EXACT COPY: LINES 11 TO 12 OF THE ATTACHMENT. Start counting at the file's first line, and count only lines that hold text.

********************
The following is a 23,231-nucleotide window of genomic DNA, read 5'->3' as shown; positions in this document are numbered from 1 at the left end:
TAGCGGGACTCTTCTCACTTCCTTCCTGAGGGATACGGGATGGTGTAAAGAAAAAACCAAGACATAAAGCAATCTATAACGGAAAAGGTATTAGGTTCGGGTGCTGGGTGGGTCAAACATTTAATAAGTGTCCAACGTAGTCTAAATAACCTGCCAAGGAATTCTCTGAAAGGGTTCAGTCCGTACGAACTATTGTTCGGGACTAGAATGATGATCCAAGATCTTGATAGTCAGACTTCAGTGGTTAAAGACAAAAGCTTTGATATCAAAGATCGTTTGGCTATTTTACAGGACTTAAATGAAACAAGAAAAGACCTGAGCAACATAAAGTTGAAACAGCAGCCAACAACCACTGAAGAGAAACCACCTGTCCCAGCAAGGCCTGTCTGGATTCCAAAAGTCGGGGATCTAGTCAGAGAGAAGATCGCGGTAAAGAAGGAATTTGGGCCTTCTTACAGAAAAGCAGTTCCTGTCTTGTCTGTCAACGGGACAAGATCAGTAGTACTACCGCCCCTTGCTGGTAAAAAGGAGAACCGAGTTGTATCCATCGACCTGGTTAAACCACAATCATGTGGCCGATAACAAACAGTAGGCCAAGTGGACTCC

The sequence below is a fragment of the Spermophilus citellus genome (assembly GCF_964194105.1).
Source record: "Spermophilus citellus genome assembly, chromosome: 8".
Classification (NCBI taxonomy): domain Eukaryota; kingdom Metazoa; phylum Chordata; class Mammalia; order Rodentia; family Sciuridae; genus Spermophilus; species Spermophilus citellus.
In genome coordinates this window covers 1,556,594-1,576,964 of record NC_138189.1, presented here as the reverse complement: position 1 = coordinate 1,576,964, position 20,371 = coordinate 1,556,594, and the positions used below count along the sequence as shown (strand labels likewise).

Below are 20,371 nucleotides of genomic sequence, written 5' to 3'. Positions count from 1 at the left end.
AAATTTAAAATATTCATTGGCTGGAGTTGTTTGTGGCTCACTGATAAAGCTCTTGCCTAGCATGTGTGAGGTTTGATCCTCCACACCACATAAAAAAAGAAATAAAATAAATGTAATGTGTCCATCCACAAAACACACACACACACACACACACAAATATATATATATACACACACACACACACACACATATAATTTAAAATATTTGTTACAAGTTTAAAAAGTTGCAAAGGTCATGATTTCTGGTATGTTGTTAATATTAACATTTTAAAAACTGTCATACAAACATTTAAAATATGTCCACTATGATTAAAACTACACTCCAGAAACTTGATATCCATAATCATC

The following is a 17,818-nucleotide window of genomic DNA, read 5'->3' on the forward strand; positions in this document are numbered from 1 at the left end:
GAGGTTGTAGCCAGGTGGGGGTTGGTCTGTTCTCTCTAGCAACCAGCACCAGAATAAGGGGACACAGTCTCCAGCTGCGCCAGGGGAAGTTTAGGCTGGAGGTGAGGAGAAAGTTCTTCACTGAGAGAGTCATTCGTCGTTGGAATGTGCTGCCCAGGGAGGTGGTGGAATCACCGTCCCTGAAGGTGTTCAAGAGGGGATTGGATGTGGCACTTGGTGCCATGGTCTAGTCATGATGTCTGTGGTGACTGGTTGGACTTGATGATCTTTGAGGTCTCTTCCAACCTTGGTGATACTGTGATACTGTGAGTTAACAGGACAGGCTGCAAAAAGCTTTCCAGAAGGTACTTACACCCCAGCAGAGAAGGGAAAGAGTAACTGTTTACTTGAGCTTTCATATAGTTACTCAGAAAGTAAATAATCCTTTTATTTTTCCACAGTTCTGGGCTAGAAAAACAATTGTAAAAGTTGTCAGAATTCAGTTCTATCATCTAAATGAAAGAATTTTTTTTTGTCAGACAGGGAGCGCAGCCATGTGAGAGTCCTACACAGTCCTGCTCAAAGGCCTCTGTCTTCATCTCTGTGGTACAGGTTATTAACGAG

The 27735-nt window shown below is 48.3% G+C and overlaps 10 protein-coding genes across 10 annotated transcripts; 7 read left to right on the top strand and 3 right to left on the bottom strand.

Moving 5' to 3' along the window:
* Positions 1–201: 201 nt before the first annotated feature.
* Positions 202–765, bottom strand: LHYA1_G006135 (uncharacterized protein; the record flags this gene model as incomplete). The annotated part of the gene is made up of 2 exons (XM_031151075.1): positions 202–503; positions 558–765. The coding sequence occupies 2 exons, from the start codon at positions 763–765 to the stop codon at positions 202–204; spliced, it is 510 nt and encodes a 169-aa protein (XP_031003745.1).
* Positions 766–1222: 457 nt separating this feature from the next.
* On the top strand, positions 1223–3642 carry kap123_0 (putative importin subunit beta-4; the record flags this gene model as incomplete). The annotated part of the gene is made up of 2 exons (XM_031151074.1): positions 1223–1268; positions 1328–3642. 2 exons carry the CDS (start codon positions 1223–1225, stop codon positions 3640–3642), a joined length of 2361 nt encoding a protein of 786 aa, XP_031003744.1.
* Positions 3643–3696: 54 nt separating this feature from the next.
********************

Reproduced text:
The 27735-nt window shown below is 48.3% G+C and overlaps 10 protein-coding genes across 10 annotated transcripts; 7 read left to right on the top strand and 3 right to left on the bottom strand.

Moving 5' to 3' along the window: